The Dharma Master Chǒngsan of Won Buddhism

Analects and Writings

By Chongsan
Translated by Bongkil Chung
Introduction by Bongkil Chung
Notes by Bongkil Chung

Subjects: Buddhism, Religion, Korean Studies, Asian Studies, Asian Religion And Philosophy
Series: SUNY series in Korean Studies
Paperback : 9781438440248, 342 pages, January 2013
Hardcover : 9781438440231, 342 pages, January 2012

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Table of contents

Abbreviations and Conventions
The Life of Chŏngsan
The Central Doctrine of Won Buddhism
The Thought of Chŏngsan
Concluding Remarks

Part One: The Canon of the World (Sejŏn)

1. General Introduction
2. Education
3. Family
4. Religious Faith
5. Society
6. The Nation
7. The World
8. Rest
9. Nirvāņa
10. An Outline
Part Two: The Dharma Words (Pŏbŏ)

I. Aspiration and Planning
II. Taking Care of the Fundamentals
III. Fundamental Principles
IV. Exposition of Scriptures
V. Exhortations for the Practice of the Way
VI. Moral Culture
VII. On Being Diligent and Truthful
VIII. Edification in Response to Capacities
IX. Dharma Admonitions
X. The Destiny of the Way
XI. On the Korean National Destiny
XII. On Birth and Death
XIII. The Last Instructions
Part Three: Other Selected Writings

I. On Irwŏnsang
II. Truth, Faith, and Practice of Irwŏnsang
III. Ode to the Consummate Enlightenment
Chinese Character Glossary
Glossary of Terms
Selected Bibliography

The first English translations of the writings of Chŏngsan (1900-62), who codified the central doctrines of Won Buddhism.


Won Buddhism emerged in early twentieth-century Korea after a long period of anti-Buddhist repression. It is a syncretic tradition, a form of Buddhism strongly influenced by the Chŏson dynasty's Neo-Confucian ethical heritage and by Daoism. Seeking to deliver sentient beings from suffering and to create a just and ethical world, Won Buddhism stresses practical application of the dharma and service. It offers a vision of people as one family, morally perfected.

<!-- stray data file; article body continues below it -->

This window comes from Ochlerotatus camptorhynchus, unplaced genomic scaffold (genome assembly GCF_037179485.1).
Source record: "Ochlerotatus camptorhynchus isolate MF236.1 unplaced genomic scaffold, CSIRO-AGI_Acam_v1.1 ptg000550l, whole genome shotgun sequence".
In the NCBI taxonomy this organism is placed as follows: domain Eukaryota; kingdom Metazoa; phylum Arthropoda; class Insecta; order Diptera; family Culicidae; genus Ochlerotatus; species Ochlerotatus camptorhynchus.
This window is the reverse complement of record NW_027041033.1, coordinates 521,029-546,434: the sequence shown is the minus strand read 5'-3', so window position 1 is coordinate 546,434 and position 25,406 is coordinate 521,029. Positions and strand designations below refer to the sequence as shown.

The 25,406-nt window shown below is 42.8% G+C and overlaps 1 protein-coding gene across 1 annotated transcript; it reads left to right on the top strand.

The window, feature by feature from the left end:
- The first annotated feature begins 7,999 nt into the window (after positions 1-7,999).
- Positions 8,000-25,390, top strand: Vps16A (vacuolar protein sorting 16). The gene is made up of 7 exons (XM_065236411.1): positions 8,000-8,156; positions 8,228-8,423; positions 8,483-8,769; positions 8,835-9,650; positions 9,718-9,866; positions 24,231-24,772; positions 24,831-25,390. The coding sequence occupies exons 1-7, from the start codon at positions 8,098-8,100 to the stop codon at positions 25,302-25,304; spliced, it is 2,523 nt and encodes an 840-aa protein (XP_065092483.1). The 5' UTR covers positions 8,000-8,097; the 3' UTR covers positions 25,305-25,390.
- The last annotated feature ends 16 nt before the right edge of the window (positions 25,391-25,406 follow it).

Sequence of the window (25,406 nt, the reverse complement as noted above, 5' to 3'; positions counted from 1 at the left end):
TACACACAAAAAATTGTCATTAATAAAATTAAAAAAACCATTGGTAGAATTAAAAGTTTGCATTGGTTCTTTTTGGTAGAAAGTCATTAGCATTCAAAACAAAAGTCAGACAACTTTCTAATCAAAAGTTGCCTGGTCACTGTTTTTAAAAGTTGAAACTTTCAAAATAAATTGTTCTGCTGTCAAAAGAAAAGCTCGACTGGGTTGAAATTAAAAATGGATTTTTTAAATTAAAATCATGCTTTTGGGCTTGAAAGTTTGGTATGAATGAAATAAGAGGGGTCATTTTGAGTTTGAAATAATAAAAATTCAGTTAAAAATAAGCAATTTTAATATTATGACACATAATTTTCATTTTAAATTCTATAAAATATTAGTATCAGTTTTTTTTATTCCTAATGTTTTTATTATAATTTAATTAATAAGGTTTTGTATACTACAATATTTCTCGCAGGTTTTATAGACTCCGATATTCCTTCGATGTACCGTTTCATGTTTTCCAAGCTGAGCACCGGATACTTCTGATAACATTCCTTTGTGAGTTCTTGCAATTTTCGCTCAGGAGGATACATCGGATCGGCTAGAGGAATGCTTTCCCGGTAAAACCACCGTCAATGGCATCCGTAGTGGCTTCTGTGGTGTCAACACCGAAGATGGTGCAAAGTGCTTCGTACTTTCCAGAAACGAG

This book provides the first English translations of the writings of Chŏngsan (1900–62), the second dharma master of Won Buddhism, who codified the new religion's central doctrines. The translations here include Chŏngsan's discussion of Buddha-nature, described as a mind-seal and symbolized by the Irwŏnsang (a unitary circle); his synthesis of Confucian moral and political programs with Buddhist notions of emancipation from birth and death; and his expositions on realizing the ideal of all people as one family.

Bongkil Chung is Professor Emeritus of Philosophy at Florida International University. His books include The Scriptures of Won Buddhism: A Translation of the Wŏnbulgyo Kyojŏn with Introduction and An Introduction to Won Buddhism.


"The introductory chapter offers a succinct overview of the history and, more particularly, the main themes of Chŏngsan's systematizing teachings. The translation itself is carefully crafted and impresses by its engaging and accessible style. This work is an important contribution and a 'must-read' for everyone interested in East Asian Buddhism and Korean religions." — Religious Studies Review

"Chung's book is an important addition to the small existing oeuvre on the Won Buddhist tradition of Korea. This is an elegant, accessible, and carefully annotated translation of a seminal work." — Robert Buswell, editor of Religions of Korea in Practice